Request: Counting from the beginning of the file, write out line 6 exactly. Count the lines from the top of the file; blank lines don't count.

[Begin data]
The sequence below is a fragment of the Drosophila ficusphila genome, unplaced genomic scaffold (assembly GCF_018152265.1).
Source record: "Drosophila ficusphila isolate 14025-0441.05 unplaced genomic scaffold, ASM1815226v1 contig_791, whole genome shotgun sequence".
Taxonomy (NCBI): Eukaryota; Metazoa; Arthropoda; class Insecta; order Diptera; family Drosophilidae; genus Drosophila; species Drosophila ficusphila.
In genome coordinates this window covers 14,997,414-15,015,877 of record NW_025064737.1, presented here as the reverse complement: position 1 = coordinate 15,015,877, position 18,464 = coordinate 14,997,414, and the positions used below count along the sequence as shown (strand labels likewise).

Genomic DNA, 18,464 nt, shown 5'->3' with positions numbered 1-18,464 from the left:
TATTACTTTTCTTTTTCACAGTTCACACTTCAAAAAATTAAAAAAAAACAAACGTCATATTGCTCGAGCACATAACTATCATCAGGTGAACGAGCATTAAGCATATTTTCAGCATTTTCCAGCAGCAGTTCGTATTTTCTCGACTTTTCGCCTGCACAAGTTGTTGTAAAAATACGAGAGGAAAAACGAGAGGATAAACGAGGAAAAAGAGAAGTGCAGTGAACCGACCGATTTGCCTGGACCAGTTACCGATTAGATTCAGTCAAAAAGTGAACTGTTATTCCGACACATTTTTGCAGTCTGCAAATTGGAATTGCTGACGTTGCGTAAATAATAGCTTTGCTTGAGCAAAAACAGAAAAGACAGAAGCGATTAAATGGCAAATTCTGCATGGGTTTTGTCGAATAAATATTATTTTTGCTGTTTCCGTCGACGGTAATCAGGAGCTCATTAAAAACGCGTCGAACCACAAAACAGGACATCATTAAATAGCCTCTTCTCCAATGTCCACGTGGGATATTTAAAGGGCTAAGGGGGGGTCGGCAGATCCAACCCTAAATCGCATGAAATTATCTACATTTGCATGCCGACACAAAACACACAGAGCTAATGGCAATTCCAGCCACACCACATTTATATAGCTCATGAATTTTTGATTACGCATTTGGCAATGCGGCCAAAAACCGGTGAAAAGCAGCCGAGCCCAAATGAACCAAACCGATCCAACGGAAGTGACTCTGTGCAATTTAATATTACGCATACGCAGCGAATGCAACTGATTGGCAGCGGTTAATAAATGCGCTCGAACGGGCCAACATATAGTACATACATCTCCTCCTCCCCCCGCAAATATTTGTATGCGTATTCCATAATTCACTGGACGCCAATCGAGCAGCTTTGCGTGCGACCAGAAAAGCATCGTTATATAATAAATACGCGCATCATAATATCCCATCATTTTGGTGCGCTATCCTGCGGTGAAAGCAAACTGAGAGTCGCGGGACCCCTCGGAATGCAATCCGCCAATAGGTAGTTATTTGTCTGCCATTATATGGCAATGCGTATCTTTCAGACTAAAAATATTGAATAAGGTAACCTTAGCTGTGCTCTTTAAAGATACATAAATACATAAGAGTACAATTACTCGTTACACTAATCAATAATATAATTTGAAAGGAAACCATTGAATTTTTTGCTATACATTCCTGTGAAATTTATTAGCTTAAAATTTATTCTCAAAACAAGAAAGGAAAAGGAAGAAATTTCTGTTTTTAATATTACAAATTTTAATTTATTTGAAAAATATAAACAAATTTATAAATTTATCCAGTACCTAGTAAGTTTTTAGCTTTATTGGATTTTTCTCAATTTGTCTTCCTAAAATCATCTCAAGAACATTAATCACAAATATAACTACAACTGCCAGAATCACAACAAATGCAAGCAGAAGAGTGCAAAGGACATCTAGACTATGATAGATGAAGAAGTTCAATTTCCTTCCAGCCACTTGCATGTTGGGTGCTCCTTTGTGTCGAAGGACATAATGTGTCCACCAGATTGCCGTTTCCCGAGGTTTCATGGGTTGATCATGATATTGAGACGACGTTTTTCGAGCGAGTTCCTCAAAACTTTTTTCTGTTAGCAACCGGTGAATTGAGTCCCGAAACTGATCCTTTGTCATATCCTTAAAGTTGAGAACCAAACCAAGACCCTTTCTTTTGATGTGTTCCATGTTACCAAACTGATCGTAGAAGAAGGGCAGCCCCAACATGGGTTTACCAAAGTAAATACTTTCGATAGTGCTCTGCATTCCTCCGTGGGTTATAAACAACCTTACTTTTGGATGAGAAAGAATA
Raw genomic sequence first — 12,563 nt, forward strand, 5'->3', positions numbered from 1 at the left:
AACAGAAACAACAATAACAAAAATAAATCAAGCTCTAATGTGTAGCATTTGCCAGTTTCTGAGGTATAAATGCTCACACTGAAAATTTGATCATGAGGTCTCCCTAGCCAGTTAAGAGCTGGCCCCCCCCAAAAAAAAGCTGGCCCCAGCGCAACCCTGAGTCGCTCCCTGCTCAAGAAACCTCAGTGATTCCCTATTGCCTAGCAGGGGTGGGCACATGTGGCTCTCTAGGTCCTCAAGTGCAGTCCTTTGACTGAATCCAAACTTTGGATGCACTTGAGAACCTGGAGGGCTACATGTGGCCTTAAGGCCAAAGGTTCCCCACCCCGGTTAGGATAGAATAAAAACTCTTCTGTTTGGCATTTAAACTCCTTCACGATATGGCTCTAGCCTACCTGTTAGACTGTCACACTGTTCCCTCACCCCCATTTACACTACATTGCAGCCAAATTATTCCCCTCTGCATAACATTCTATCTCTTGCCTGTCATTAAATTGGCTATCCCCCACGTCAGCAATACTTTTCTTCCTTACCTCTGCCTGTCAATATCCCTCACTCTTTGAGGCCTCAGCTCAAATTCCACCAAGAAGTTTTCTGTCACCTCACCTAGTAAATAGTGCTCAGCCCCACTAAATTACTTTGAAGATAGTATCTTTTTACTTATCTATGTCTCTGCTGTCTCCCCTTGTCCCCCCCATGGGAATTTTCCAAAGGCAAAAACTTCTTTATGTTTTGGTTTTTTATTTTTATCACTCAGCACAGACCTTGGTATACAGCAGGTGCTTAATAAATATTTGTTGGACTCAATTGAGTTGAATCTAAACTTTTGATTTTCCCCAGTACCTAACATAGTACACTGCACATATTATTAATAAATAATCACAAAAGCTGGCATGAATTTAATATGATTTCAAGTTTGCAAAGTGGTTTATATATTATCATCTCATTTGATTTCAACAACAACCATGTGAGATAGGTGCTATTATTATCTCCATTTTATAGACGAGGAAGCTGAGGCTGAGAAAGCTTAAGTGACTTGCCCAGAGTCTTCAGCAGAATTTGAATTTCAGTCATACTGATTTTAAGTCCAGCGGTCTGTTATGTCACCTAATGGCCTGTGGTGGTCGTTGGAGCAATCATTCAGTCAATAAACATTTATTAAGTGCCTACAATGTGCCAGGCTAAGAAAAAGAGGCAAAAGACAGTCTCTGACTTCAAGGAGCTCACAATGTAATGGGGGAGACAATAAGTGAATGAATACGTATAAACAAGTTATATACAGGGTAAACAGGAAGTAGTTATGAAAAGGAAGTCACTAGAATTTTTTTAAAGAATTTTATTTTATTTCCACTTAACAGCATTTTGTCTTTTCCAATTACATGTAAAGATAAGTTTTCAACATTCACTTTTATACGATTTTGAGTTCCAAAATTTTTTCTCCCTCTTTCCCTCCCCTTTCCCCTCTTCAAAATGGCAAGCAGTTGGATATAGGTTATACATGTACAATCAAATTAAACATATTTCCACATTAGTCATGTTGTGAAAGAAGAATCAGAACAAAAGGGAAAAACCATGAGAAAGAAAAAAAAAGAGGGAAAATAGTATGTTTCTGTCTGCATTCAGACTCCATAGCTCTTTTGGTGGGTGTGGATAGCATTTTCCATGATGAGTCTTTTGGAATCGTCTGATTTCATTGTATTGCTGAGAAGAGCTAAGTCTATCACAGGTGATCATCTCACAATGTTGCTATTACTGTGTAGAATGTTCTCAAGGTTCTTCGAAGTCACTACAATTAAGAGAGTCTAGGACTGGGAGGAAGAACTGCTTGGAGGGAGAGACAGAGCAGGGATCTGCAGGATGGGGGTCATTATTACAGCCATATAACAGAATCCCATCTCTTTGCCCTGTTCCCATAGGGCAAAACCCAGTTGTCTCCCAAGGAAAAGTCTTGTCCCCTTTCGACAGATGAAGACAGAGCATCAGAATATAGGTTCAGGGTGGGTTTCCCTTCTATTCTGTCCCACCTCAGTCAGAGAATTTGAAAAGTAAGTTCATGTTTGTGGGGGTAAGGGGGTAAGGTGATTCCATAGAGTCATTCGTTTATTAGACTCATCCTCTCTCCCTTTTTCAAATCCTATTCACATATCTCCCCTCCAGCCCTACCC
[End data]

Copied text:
TATTACTTTTCTTTTTCACAGTTCACACTTCAAAAAATTAAAAAAAAACAAACGTCATATTGCTCGAGCACATAACTATCATCAGGTGAACGAGCATTAAGCATATTTTCAGCATTTTCCAGCAGCAGTTCGTATTTTCTCGACTTTTCGCCTGCACAAGTTGTTGTAAAAATACGAGAGGAAAAACGAGAGGATAAACGAGGAAAAAGAGAAGTGCAGTGAACCGACCGATTTGCCTGGACCAGTTACCGATTAGATTCAGTCAAAAAGTGAACTGTTATTCCGACACATTTTTGCAGTCTGCAAATTGGAATTGCTGACGTTGCGTAAATAATAGCTTTGCTTGAGCAAAAACAGAAAAGACAGAAGCGATTAAATGGCAAATTCTGCATGGGTTTTGTCGAATAAATATTATTTTTGCTGTTTCCGTCGACGGTAATCAGGAGCTCATTAAAAACGCGTCGAACCACAAAACAGGACATCATTAAATAGCCTCTTCTCCAATGTCCACGTGGGATATTTAAAGGGCTAAGGGGGGGTCGGCAGATCCAACCCTAAATCGCATGAAATTATCTACATTTGCATGCCGACACAAAACACACAGAGCTAATGGCAATTCCAGCCACACCACATTTATATAGCTCATGAATTTTTGATTACGCATTTGGCAATGCGGCCAAAAACCGGTGAAAAGCAGCCGAGCCCAAATGAACCAAACCGATCCAACGGAAGTGACTCTGTGCAATTTAATATTACGCATACGCAGCGAATGCAACTGATTGGCAGCGGTTAATAAATGCGCTCGAACGGGCCAACATATAGTACATACATCTCCTCCTCCCCCCGCAAATATTTGTATGCGTATTCCATAATTCACTGGACGCCAATCGAGCAGCTTTGCGTGCGACCAGAAAAGCATCGTTATATAATAAATACGCGCATCATAATATCCCATCATTTTGGTGCGCTATCCTGCGGTGAAAGCAAACTGAGAGTCGCGGGACCCCTCGGAATGCAATCCGCCAATAGGTAGTTATTTGTCTGCCATTATATGGCAATGCGTATCTTTCAGACTAAAAATATTGAATAAGGTAACCTTAGCTGTGCTCTTTAAAGATACATAAATACATAAGAGTACAATTACTCGTTACACTAATCAATAATATAATTTGAAAGGAAACCATTGAATTTTTTGCTATACATTCCTGTGAAATTTATTAGCTTAAAATTTATTCTCAAAACAAGAAAGGAAAAGGAAGAAATTTCTGTTTTTAATATTACAAATTTTAATTTATTTGAAAAATATAAACAAATTTATAAATTTATCCAGTACCTAGTAAGTTTTTAGCTTTATTGGATTTTTCTCAATTTGTCTTCCTAAAATCATCTCAAGAACATTAATCACAAATATAACTACAACTGCCAGAATCACAACAAATGCAAGCAGAAGAGTGCAAAGGACATCTAGACTATGATAGATGAAGAAGTTCAATTTCCTTCCAGCCACTTGCATGTTGGGTGCTCCTTTGTGTCGAAGGACATAATGTGTCCACCAGATTGCCGTTTCCCGAGGTTTCATGGGTTGATCATGATATTGAGACGACGTTTTTCGAGCGAGTTCCTCAAAACTTTTTTCTGTTAGCAACCGGTGAATTGAGTCCCGAAACTGATCCTTTGTCATATCCTTAAAGTTGAGAACCAAACCAAGACCCTTTCTTTTGATGTGTTCCATGTTACCAAACTGATCGTAGAAGAAGGGCAGCCCCAACATGGGTTTACCAAAGTAAATACTTTCGATAGTGCTCTGCATTCCTCCGTGGGTTATAAACAACCTTACTTTTGGATGAGAAAGAATA